So, you can imagine how Zechariah felt after nine months of verbal silence. Zechariah was so grateful that he was able to talk again, that right after he told the crowd that the boy’s name would be John, he sang a song to the Lord to proclaim what the Lord had done. It is a song that we still have in our Bibles and one that we have in our church hymnals – in services called “Matins” and “Morning Prayer” and in one of the Biblical Canticles near the end of the hymnal. It is called the “Benedictus” – which is the Latin word that starts Zechariah’s song – Benedictus… Blessed be…
Oftentimes when we don’t appreciate the gifts of the Lord, we don’t use them as we should. The gifts of the Lord get neglected, and instead of using them for the Lord’s glory, we let them go unutilized or underutilized. Bibles sit on shelves. People stay home instead of gathering for public worship. We don’t use our talents and abilities to their fullest.
In countries where God’s gifts are scarce, they are in much higher demand. Maybe you’ve heard stories of people – in countries where Bibles are banned – who smuggled Bibles into their countries in whatever way possible, even with the threat of being arrested. Maybe you’ve heard a missionary give accounts of people literally walking all day to make it to a worship service and then the service lasting three hours or more so that these people can get their time’s worth. Yes, where God’s gifts are scarce, they are valued and appreciated. People are grateful.
3. A song of gratitude
Since Zechariah was without a voice for nine months, I’m sure he grew to appreciate more the reasons God gave him a voice in the first place. He understood that his voice wasn’t supposed to be used to question God, or to talk back to him, but to praise him and honor him. So that’s what he did, and we have a very beautiful song still today because of it. And what does Zechariah’s song tell us?
a. Blessed be…
Well, it starts with that Latin word “Benedictus” – “Blessed be…” That seems like a strange way to start that song – “Blessed be the Lord God of Israel.” Normally we think of God blessing us, not the other way around. But in the Old Testament – and Zechariah was still living in the Old Testament times, because Jesus hadn’t been born yet – in the Old Testament, the Hebrew word for “bless” could be used both ways. When it referred to an action from the greater person (including God) to the lesser, it was about bestowing ability for success. So, when God blessed someone, He may have provided for them, protected them, given them children or a host of other “successes.” When that Hebrew word referred to an action from the lesser person to the greater, it was about praising that greater person for the lesser person’s ability for success. When it was blessing God, it implied bending the knee, and it expressed thanks and praise. So, in the same vein as “Bless the Lord, O my soul” from Psalm 103, Zechariah begins his song with “Blessed be the Lord…” One of our Communion songs today begins that way: “Bless the Lord, O my soul, O my soul.” It’s about praise and thanks and worship. Zechariah had been waiting upon the Lord for a child. Now that that waiting was over, it was time for gratitude and singing.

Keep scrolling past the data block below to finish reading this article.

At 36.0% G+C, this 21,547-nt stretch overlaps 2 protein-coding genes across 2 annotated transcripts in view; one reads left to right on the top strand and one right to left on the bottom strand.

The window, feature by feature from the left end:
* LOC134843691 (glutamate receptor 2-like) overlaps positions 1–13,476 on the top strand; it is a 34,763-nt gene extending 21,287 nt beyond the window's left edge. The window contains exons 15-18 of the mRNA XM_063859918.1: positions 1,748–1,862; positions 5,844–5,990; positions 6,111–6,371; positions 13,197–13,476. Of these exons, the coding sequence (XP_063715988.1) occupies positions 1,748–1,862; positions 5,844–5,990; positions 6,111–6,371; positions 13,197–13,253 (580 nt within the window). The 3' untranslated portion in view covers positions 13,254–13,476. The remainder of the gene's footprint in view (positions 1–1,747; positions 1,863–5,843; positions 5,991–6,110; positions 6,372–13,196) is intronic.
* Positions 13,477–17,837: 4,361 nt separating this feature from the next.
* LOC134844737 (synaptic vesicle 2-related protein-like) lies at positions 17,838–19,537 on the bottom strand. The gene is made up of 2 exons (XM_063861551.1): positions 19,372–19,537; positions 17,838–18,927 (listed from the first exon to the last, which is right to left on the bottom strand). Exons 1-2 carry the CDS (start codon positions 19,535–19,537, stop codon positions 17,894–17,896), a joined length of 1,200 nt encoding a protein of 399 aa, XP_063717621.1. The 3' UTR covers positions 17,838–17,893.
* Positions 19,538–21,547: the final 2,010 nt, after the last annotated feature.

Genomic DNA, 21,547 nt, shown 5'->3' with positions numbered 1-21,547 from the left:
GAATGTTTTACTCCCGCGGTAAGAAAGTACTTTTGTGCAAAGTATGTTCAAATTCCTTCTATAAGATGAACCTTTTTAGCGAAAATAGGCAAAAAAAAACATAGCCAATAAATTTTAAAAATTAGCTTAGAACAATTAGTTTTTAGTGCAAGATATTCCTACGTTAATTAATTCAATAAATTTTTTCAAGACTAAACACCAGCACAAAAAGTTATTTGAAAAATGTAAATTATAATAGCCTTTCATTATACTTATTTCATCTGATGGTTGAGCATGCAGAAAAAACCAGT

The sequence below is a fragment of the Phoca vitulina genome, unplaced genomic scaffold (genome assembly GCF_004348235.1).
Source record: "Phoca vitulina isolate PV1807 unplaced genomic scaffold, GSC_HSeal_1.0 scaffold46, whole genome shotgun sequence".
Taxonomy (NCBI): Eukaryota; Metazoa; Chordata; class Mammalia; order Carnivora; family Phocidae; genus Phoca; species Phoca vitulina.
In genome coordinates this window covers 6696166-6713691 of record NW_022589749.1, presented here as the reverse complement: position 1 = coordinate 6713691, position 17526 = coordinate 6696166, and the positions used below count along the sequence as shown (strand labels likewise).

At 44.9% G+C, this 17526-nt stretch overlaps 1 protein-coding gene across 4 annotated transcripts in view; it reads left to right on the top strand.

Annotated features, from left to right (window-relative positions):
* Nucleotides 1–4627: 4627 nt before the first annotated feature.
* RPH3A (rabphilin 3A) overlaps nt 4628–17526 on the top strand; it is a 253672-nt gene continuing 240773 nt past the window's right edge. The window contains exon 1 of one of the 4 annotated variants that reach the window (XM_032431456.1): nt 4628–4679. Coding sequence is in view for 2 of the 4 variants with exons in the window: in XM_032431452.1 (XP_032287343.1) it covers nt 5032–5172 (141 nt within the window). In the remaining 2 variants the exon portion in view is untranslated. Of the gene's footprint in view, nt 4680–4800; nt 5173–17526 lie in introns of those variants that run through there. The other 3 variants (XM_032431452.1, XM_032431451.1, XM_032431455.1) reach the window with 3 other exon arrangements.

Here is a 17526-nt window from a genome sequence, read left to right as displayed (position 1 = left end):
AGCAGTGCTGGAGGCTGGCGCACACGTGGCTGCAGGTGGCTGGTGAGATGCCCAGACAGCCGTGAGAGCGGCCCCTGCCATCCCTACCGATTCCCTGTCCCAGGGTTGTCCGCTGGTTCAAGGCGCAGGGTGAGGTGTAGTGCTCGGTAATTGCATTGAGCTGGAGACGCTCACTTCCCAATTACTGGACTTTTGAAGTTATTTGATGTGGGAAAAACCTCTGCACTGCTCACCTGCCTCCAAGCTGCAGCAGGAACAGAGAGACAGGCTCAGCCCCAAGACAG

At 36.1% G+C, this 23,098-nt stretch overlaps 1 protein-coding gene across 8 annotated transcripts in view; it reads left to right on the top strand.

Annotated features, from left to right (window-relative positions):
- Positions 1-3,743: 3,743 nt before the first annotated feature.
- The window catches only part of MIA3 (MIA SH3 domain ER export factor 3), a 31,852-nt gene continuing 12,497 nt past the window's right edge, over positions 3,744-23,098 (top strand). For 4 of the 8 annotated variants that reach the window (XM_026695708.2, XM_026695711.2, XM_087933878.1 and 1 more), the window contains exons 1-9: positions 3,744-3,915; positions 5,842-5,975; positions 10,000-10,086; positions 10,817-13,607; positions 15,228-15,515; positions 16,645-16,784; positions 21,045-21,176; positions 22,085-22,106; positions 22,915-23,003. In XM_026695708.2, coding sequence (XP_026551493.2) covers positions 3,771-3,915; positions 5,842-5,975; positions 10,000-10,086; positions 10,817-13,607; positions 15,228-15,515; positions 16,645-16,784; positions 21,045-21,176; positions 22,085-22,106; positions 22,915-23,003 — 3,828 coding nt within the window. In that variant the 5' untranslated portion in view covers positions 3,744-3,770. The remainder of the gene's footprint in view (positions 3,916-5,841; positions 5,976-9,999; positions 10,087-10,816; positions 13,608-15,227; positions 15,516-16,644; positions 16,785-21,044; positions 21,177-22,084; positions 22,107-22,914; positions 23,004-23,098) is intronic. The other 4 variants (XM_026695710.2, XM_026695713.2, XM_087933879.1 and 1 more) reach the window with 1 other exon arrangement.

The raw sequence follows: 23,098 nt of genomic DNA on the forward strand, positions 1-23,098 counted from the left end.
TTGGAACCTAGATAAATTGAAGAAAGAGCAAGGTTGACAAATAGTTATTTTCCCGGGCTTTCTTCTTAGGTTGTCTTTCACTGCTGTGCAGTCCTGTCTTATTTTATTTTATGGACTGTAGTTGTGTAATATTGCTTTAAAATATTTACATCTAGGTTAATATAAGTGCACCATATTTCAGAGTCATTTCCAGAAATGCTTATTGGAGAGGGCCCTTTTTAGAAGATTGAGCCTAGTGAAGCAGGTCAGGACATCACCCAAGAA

b. He has redeemed His people
The very next phrase gives the reason for that gratitude and blessing: “for He has visited and redeemed His people.” Like I said, Jesus wasn’t even born yet, but Zechariah – oh, yes, when he was introduced at the beginning of the chapter both he and Elizabeth were described as righteous – so Zechariah had a deep longing for the coming of Messiah, and Gabriel’s message to him informed him that Zechariah’s son would go before the Lord, so Zechariah knew and understood that the coming of Messiah was imminent. And Zechariah knew what Messiah was coming for – to redeem His people, and not just the Israelites, but us, too. Bottom line… Zechariah was thankful that Redeemer Messiah was visiting soon.
c. From the house of David